Unless I’ve miscounted, I believe this is my 150th and final New Developments column. Over the years, I’ve explored countless themes but the ones I have enjoyed writing the most are about transformative public policy. For my final column it feels fitting that I am writing about the Biden-Harris Administration’s “Housing Supply Action Plan.”
Environmental, Social and Governance (ESG) investing and lending is one of the hottest and most cutting-edge topics in the world of affordable housing finance.
Over the past five decades, the affordable housing delivery system has evolved to meet the changing needs of low-income Americans, the waxing and waning of political will and ideologies and constantly evolving financial and housing market conditions.
Navigating rising construction costs is currently a primary concern of all NH&RA members—and fittingly the focus of this issue.
I am the father of three young children, so birthdays still play an outsized role in our household. In the under ten set, all the action is around what kind of party you are having and between our household and the kids’ friends, we have been to just about every kind of birthday party venue you can imagine, including climbing, gymnastic and trampoline gyms, dinosaur digs, Medieval Times, state parks, country clubs, bowling alleys, laser tag courses, rope courses, petting zoos and on and on.
As I write this column in mid-December, full of holiday spirit and optimism, I remain hopeful that Build Back Better (BBB) will at some point be enacted into law and we will be the beneficiaries of the broadest expansion of the Low Income Housing Tax Credit since the program’s enactment, despite the recent pronouncements of one senator.
For years, backers of mass transit, roads, bridges, housing, utility grids and dozens of other interests have advocated for generational investments in our nation’s infrastructure.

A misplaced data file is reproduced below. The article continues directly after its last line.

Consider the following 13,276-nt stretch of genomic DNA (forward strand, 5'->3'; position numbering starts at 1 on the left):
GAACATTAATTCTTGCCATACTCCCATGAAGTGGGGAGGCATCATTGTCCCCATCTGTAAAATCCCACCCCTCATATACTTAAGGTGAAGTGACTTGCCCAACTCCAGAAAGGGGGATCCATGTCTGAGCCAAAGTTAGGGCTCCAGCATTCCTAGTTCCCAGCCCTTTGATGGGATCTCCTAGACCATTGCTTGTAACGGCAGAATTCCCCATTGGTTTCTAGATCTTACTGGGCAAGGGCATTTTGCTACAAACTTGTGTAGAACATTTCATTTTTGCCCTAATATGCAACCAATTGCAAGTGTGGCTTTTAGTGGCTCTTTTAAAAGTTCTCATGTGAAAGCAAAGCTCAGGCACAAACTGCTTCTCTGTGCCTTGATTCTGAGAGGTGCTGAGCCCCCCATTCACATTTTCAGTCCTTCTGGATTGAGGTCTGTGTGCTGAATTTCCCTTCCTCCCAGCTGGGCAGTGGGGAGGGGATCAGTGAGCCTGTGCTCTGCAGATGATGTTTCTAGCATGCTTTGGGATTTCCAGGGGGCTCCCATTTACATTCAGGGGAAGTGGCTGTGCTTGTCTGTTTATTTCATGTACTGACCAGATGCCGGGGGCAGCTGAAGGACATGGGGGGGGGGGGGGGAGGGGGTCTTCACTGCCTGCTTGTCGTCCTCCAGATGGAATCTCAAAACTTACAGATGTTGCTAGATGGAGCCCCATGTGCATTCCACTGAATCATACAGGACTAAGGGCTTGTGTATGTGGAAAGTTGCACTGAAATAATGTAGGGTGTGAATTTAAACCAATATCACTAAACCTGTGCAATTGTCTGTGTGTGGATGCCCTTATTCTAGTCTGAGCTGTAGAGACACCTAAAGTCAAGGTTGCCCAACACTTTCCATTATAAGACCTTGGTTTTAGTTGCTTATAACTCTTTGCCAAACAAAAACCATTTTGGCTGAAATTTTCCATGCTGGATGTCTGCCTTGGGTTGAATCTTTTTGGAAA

While it is still a little too soon to say with certainty that the combined infrastructure and budget reconciliation package will be enacted, or for that matter what precisely will be in it, it is the quintessential pastime of policy watchers in Washington like me to speculate.
Mother Theresa once observed, “A life not lived for others is not a life.”
It will shock nobody when I assert that the affordable housing finance system is deeply entwined and enmeshed with the actions and activities of federal government activities.
For more than 35 years, the success of the Low Income Housing Tax Credit (LIHTC) has hinged on the effectiveness of its public-private partnership (P3).
In 2012, NH&RA began work on one of the most fulfilling projects of my professional career – the Preservation Through Energy Efficiency (PTEE) Initiative. When we first got the initiative rolling, oil prices had inched back up to near all-time highs, in excess of $120 per barrel and rising utility costs threatened the performance of many multifamily investments.